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Fiesta Arts Fair: Great Therapy After a Bad-News Week

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Fiesta Arts Fair Brave Combo

Brave Combo entertains dancers and onlookers at Fiesta Arts Fair Saturday.

The Fiesta Arts Fair, for me, is the No. 1, not-to-miss event because it has it all: Handmade art and crafts you don’t find in stores, Fiesta food, live music, a charming and historic setting, tons of people to watch and places to sit and watch them.

In fact, the combination of cool breezes and sunny skies for this juried event at the Southwest School of Art’s Ursuline Campus, was just the therapy I (and hundreds of others) needed to put a terrible week behind us.

While shopping is my main focus, this year’s highlight on Saturday was Brave Combo, the band out of Denton. It’s purportedly a polka band, but at any moment they’re likely to change pace and suddenly belt out some salsa, 40s jazz or maybe Johannes Brahms’ Hungarian Dance No. 5 combined with a popular Italian folk song. Or “Wooly Bully.” Brave Combo does not play here every year, so I gladly spent about an hour and a half sitting in the courtyard, listening to them and cheering the brave dancers. (See note below.)

Then, it was time for my finely honed Fiesta Arts Fair routine — and here it is: First, I go alone. That is because I have learned, after 24 years of experience, that it’s best for everyone that way. I move fast, erratically, and get very antsy (that’s the nice word for it) if companions are dawdling at booths I have no interest in. Sound selfish? Sure, it is, but I bet there are lots of others that have a similar approach!)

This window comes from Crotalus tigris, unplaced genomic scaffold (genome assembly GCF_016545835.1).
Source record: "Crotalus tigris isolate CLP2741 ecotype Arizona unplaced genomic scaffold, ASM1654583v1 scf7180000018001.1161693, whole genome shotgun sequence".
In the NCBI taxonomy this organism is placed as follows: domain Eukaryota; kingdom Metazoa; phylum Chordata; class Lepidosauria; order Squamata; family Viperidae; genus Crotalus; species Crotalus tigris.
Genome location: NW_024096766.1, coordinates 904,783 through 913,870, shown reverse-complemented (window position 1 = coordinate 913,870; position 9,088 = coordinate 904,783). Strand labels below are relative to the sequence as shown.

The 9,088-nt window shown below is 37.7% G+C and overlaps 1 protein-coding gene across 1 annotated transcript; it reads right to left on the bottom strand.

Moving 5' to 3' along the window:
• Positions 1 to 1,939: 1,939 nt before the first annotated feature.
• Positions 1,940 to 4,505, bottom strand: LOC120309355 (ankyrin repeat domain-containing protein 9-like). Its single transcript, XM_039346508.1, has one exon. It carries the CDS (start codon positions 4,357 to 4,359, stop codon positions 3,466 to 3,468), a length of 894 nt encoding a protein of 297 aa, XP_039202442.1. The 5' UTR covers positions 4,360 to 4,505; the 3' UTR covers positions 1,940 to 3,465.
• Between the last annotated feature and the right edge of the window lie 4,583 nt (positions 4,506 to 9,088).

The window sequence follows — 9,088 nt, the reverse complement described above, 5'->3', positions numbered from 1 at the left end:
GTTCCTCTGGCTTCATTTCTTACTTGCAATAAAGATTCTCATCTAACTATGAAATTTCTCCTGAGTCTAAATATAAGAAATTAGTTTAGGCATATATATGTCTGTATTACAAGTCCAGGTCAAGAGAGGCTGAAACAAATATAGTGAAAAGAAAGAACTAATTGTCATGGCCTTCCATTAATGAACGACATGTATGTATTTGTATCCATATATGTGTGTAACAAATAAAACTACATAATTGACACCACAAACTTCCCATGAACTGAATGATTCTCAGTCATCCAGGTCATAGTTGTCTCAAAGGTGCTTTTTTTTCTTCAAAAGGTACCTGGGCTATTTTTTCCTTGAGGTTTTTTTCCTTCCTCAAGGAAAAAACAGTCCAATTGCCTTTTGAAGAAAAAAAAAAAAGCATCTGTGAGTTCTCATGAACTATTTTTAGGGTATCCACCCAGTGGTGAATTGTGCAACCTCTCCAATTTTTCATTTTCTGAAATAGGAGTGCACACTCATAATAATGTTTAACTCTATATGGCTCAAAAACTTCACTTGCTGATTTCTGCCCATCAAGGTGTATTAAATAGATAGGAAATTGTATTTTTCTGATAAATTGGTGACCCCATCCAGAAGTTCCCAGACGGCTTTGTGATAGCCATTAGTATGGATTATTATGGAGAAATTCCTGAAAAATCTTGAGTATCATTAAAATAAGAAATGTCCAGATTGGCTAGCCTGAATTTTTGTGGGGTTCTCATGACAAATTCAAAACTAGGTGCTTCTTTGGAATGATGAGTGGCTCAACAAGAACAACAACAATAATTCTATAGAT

Red Cat Bag Fiesta

Cat bag from fiber artist Leslie Bowman-Friedlander.

After covering the fair at speed, I then work my way back to the beginning and hit the booths I’ve mentally marked as “prime.” That’s when the serious shopping begins. Slowly, this time.

Saturday, I also took time out for a sausage taco and a warm chocolate chip cookie from Guillermo’s booth after making a grand total of two purchases, both from the same fabric arts booth (Bowman Fiber Designs, Booth 88).¬† I found no earrings (my usual quest) or other temptations, mostly at the pottery stands.

When the “work” of the day was done, I sat on a bench and talked to a woman whose family had been in San Antonio for five generations. We discussed the virtues of the old-style bean burros to the new, super-stuffed burritos. We like the smaller ones of days past better. We also wondered together why there wasn’t a place to get free water at the fair. (Maybe there was, but we couldn’t find it.)

I also discovered, and mourned, the loss of the gift shop — a regular stop on my path– before heading back to the car. On the way, I stopped to bury my face in the deep bank of confederate jasmine in bloom along a fence on Augusta Street, and to breathe in its fine, spicy scent, surely one of the best in the world. It was a good reminder that yes, bad weeks, even very bad weeks, always come to an end.


— If you go to Brave Combo’s website, here, read about their connection with West, Texas and plans for helping fundraising efforts in upcoming weeks for the city that was torn apart in an explosion Wednesday.

— The Fiesta Arts Fair, at the Southwest School of Art’s Ursuline Campus, 300 Augusta St. at Navarro Street, is open again Sunday, April 21, from 11 a.m. – 5 p.m.

— The 3D art on the front page of this article on SavorSA is from S.D. Meadows Folk Art Studio and Gallery¬† in Palestine, Il.

Jasmine blooming along sidewalk at Southwest School of Art

Jasmine blooming along sidewalk at Southwest School of Art

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